Search for digital depth yields Google result
Much was made this week of the nomination of Google executive Marissa Mayer to the Walmart board and for good reason. She will add a new layer of depth and expertise to Walmart’s board, but she won’t be the only digital darling on the board.
Does the name Jim Breyer ring a bell? The partner at the Silicon Valley venture capital firm Accel Partners became involved with Walmart in the late 1990s, and in early 2000 Accel invested in a joint venture with Walmart to accelerate development of its online efforts, which were being ridiculed at the time. Eighteen months later, Breyer was named to the Walmart board and the following months Accel’s stake in the dot com joint venture was acquired. He’s been on the board ever since.
It is also worth noting that at the time of the buyout, Greg Penner was promoted to SVP finance and operations at Walmart.com. If his name sounds familiar it is because he joined the Walmart board in 2008 and is Walmart chairman Rob Walton’s son-in-law. Penner brings some digital insights of his own to the board as he has served on the board of Chinese search engine giant Baidu Inc. since 2004 and is on the board of online dating site eHarmony.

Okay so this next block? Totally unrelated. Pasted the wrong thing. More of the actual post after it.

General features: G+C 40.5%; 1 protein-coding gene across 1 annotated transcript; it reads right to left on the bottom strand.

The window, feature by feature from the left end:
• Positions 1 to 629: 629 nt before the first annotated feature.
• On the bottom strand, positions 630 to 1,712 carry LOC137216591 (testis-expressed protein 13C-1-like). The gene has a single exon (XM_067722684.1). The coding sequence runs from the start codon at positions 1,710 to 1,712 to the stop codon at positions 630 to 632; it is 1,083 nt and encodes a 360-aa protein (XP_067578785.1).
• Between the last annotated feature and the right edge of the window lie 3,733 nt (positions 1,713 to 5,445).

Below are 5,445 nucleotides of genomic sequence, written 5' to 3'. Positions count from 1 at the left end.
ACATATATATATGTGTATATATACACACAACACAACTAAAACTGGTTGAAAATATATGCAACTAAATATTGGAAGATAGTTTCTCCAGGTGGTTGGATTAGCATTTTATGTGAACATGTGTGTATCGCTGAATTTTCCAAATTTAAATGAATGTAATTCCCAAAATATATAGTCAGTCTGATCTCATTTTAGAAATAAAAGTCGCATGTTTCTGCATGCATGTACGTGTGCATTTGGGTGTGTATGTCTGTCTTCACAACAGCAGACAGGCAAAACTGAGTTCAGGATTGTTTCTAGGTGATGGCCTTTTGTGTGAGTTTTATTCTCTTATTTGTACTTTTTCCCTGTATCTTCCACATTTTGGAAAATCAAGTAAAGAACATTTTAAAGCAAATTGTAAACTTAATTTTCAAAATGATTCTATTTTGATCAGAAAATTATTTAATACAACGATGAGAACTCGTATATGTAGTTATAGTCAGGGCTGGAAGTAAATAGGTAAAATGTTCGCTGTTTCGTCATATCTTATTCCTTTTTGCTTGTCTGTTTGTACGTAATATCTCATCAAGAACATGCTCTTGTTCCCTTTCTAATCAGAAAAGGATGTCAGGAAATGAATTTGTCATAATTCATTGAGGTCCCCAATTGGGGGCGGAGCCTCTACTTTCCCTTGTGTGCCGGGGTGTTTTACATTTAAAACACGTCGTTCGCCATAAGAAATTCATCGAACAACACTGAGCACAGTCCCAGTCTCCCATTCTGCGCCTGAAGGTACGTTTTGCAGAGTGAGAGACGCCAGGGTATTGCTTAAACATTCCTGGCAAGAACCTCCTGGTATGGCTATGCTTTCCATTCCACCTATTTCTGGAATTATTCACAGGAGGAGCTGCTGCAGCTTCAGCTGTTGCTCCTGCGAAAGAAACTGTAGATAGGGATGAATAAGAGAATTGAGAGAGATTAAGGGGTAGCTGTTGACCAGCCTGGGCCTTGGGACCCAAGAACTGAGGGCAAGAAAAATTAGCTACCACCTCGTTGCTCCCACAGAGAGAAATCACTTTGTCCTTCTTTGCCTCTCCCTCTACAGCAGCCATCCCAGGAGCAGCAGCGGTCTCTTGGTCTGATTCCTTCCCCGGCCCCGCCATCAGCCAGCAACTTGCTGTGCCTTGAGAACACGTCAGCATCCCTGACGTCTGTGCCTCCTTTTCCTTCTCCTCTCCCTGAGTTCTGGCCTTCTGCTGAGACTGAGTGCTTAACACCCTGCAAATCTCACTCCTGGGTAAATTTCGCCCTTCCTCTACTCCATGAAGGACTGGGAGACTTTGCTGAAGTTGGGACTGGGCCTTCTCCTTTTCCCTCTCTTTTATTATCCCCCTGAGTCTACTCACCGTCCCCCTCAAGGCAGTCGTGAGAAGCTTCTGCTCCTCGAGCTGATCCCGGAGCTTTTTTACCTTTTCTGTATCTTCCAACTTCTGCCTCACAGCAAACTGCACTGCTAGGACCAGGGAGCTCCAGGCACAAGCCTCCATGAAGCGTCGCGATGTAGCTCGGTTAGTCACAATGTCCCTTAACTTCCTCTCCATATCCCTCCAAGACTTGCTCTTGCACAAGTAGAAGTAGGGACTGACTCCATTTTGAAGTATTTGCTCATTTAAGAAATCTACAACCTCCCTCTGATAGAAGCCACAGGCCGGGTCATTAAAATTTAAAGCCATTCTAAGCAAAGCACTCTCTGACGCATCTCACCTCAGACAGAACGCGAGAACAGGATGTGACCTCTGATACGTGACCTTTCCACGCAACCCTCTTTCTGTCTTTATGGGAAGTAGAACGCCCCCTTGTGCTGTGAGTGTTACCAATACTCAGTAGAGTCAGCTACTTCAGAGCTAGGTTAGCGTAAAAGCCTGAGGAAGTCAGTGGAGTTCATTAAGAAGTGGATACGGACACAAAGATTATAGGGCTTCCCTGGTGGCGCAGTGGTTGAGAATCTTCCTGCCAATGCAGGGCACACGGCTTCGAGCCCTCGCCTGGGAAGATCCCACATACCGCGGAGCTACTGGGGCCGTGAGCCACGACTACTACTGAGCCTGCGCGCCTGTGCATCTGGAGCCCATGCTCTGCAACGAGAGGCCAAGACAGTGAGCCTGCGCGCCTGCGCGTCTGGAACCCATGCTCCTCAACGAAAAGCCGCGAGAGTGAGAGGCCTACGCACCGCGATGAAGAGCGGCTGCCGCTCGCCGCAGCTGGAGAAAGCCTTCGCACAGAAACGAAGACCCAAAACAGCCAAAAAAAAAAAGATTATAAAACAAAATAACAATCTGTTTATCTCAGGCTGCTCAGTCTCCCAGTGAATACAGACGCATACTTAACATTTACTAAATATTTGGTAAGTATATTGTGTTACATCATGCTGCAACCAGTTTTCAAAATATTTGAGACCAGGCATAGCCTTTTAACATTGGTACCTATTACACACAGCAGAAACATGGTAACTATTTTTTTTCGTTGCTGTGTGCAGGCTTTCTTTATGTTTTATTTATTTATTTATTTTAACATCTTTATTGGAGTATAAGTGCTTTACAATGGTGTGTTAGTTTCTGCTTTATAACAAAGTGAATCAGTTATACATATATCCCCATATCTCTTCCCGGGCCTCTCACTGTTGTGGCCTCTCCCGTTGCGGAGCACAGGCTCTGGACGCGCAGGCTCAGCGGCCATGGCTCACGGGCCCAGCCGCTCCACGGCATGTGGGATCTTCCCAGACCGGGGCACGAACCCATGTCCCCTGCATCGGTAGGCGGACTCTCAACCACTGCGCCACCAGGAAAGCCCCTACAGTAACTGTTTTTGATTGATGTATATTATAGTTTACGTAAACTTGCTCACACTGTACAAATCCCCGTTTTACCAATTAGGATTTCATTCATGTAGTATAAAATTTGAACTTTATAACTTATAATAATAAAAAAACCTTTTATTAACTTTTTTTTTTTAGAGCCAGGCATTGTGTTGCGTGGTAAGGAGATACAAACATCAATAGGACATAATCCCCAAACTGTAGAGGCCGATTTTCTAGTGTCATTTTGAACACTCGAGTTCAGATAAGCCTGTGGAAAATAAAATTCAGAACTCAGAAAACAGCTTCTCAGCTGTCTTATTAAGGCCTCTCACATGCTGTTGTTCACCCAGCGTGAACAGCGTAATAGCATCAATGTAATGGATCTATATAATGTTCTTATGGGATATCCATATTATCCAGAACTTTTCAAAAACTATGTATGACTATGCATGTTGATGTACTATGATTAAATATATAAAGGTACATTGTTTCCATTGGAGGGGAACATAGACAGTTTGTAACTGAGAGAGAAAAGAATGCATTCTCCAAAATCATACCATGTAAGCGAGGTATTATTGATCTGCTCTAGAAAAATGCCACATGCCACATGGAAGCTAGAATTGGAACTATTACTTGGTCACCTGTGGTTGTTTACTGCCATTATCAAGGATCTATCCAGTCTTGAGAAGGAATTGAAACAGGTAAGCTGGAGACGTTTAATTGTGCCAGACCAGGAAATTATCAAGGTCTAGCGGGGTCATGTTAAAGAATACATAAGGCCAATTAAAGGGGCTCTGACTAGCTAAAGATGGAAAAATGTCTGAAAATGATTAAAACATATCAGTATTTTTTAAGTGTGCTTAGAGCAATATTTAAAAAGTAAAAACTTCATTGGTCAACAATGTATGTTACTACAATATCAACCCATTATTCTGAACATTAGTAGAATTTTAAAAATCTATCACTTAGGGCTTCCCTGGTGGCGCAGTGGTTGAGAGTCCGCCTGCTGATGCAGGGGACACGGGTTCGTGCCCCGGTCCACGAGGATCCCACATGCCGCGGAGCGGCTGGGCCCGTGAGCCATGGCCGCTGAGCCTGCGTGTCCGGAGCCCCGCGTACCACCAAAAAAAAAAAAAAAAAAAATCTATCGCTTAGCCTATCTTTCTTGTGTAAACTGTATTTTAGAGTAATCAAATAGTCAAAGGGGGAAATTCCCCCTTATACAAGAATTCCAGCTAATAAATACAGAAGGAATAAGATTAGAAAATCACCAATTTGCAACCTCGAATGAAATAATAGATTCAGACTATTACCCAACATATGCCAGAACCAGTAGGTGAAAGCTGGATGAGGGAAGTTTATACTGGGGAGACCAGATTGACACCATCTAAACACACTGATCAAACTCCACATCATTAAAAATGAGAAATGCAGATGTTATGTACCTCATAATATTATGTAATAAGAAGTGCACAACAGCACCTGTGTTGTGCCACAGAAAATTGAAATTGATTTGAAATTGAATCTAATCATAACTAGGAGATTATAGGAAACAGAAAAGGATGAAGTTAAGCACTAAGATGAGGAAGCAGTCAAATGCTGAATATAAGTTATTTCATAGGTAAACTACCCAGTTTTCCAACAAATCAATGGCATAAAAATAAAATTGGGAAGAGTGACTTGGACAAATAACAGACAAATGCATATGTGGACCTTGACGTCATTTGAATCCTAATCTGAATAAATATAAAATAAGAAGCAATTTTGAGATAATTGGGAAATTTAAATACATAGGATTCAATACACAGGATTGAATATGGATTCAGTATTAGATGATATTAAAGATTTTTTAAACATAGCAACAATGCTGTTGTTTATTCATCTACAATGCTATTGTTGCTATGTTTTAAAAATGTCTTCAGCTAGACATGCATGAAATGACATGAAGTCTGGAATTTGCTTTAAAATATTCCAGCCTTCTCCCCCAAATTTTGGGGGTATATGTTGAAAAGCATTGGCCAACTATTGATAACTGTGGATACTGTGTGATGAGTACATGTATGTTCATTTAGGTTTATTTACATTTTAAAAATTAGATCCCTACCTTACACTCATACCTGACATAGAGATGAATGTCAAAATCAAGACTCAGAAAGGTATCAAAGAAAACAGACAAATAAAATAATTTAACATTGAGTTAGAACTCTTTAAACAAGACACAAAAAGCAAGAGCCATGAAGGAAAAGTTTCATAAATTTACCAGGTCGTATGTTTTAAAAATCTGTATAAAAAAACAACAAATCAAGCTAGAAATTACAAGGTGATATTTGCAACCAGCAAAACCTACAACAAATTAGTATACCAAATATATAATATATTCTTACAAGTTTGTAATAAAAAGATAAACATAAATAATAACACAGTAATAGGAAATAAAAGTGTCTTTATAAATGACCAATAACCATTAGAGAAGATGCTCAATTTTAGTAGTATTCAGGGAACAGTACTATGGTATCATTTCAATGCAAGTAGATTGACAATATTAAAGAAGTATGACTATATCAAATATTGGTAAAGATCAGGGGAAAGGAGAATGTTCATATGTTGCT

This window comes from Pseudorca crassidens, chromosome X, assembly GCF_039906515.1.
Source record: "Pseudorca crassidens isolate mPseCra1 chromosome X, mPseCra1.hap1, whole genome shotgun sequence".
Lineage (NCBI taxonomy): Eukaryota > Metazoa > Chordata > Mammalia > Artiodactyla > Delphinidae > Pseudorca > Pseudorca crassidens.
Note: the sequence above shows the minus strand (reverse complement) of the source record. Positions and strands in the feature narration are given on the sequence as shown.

With Breyer on the board for the past decade Walmart has gained a unique perspective on the digital world that Google’s Mayer will complement. For example, Breyer has served on the Facebook board since 2005 and owns a considerable stake in the company and he was also intimately familiar with Kosmix, a company Walmart acquired last year. Various Accel funds owned a 15.56% stake in Kosmix.
The perspective Mayer brings to the board is decidedly different, as she is an engineer who helped build Google and has served as VP local and maps at Google since 2010, according to Walmart’s proxy statement filed with the Securities and Exchange Commission on Monday. In her current role, Mayer leads the product management and engineering efforts of Google’s local, mobile, and location-based products including Google Maps, Google Maps for Mobile, Local Search, Google Earth, and Street View. Prior to assuming her current role with Google, Mayer had served as Google’s VP search products and user experience since 2005. Mayer, 36, enjoyed the distinction of being Google’s first female engineer in 1999 and during her career has been responsible for launching hundreds of products and features. She holds a bachelor’s degree in symbolic systems and a master’s degree in computer science from Stanford University.
Through her experience at Google, she will bring to Walmart long-term experience in Internet product development, engineering, and brand management, according to the company. In addition, the board will benefit from Mayer’s expertise in governance and strategic planning gained through her experience on the boards of numerous non-profit organizations. She serves on the boards of the San Francisco Museum of Modern Art, the San Francisco Ballet, the New York City Ballet and the Smithsonian Cooper – Hewitt, National Design Museum.
At 36 years of age, Mayer will become the youngest member of a Walmart board by a wide margin. Currently, 10 of the 16 directors are over the age of 60 and the next youngest director is Greg Penner, 42.